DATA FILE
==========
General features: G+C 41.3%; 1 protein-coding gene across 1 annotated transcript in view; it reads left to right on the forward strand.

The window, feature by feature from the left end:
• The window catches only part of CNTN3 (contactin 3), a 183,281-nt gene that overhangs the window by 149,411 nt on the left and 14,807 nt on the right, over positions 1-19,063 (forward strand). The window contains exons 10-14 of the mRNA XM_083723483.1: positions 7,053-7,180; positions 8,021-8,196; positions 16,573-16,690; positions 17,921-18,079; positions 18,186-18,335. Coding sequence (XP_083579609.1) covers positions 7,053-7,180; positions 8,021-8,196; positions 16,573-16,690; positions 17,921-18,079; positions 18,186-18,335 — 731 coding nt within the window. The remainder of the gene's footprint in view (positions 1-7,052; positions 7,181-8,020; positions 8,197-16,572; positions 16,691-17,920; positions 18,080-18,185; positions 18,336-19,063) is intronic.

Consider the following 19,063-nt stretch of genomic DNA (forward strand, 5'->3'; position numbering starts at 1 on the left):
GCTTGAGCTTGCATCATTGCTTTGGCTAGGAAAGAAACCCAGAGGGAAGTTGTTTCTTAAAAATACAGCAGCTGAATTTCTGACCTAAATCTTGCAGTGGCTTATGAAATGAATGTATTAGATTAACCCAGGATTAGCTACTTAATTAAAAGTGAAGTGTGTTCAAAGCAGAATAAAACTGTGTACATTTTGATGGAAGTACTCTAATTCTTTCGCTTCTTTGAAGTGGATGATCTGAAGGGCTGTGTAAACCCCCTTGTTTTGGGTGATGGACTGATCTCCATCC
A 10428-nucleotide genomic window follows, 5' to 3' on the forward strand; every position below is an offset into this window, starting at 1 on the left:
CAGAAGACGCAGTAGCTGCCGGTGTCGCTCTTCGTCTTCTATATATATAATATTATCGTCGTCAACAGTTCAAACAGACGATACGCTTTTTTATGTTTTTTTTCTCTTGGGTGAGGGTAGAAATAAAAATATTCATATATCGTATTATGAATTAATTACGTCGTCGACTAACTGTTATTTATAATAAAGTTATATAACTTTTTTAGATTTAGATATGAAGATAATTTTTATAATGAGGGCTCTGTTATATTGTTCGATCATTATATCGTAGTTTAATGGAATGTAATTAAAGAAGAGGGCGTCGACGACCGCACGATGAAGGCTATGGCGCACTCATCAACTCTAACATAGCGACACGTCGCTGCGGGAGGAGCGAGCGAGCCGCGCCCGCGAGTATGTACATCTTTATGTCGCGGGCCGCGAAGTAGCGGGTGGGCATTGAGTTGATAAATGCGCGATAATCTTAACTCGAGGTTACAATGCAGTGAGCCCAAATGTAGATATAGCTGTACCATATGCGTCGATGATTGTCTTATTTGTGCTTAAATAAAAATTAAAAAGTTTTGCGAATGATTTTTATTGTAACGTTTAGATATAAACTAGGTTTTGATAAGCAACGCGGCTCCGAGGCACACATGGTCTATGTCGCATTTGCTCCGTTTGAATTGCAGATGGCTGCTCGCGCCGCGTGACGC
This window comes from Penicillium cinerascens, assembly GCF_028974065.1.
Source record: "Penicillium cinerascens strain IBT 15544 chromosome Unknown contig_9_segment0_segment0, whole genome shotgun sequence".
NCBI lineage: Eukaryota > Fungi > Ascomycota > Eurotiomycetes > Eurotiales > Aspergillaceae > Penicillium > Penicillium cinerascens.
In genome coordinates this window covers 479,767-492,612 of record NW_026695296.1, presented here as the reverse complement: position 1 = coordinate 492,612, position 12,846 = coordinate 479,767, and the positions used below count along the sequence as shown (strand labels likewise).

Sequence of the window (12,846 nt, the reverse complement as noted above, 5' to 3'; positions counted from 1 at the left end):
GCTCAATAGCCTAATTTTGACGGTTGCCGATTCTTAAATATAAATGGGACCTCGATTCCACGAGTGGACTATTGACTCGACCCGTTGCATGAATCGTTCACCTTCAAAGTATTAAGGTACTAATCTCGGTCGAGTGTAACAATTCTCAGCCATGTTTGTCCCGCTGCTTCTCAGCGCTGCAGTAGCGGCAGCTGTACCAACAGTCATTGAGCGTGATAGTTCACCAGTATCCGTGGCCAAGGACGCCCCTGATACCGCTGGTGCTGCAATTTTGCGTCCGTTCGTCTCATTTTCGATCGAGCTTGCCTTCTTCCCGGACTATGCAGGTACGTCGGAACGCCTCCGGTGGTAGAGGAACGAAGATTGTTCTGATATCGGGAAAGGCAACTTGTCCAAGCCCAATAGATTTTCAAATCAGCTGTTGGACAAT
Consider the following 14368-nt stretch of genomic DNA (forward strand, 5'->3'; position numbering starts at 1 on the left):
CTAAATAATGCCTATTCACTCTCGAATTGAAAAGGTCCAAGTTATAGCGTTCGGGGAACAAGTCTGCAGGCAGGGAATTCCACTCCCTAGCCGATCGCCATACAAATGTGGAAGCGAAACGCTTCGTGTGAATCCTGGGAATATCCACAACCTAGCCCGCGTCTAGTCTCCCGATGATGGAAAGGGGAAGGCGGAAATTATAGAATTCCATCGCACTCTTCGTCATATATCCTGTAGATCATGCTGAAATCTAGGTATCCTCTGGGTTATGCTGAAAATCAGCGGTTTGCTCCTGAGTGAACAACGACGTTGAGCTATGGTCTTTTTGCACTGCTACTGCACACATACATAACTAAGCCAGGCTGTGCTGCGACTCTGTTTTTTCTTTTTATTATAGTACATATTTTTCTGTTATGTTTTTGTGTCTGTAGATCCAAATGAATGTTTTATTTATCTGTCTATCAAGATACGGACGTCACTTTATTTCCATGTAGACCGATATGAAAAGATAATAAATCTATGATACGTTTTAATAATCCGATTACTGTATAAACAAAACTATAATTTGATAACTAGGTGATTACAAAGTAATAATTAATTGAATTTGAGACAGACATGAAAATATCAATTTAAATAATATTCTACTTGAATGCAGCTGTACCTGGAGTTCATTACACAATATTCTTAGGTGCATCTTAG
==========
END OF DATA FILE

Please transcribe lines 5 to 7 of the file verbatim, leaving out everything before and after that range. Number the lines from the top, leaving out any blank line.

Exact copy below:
GCTTGAGCTTGCATCATTGCTTTGGCTAGGAAAGAAACCCAGAGGGAAGTTGTTTCTTAAAAATACAGCAGCTGAATTTCTGACCTAAATCTTGCAGTGGCTTATGAAATGAATGTATTAGATTAACCCAGGATTAGCTACTTAATTAAAAGTGAAGTGTGTTCAAAGCAGAATAAAACTGTGTACATTTTGATGGAAGTACTCTAATTCTTTCGCTTCTTTGAAGTGGATGATCTGAAGGGCTGTGTAAACCCCCTTGTTTTGGGTGATGGACTGATCTCCATCC
A 10428-nucleotide genomic window follows, 5' to 3' on the forward strand; every position below is an offset into this window, starting at 1 on the left:
CAGAAGACGCAGTAGCTGCCGGTGTCGCTCTTCGTCTTCTATATATATAATATTATCGTCGTCAACAGTTCAAACAGACGATACGCTTTTTTATGTTTTTTTTCTCTTGGGTGAGGGTAGAAATAAAAATATTCATATATCGTATTATGAATTAATTACGTCGTCGACTAACTGTTATTTATAATAAAGTTATATAACTTTTTTAGATTTAGATATGAAGATAATTTTTATAATGAGGGCTCTGTTATATTGTTCGATCATTATATCGTAGTTTAATGGAATGTAATTAAAGAAGAGGGCGTCGACGACCGCACGATGAAGGCTATGGCGCACTCATCAACTCTAACATAGCGACACGTCGCTGCGGGAGGAGCGAGCGAGCCGCGCCCGCGAGTATGTACATCTTTATGTCGCGGGCCGCGAAGTAGCGGGTGGGCATTGAGTTGATAAATGCGCGATAATCTTAACTCGAGGTTACAATGCAGTGAGCCCAAATGTAGATATAGCTGTACCATATGCGTCGATGATTGTCTTATTTGTGCTTAAATAAAAATTAAAAAGTTTTGCGAATGATTTTTATTGTAACGTTTAGATATAAACTAGGTTTTGATAAGCAACGCGGCTCCGAGGCACACATGGTCTATGTCGCATTTGCTCCGTTTGAATTGCAGATGGCTGCTCGCGCCGCGTGACGC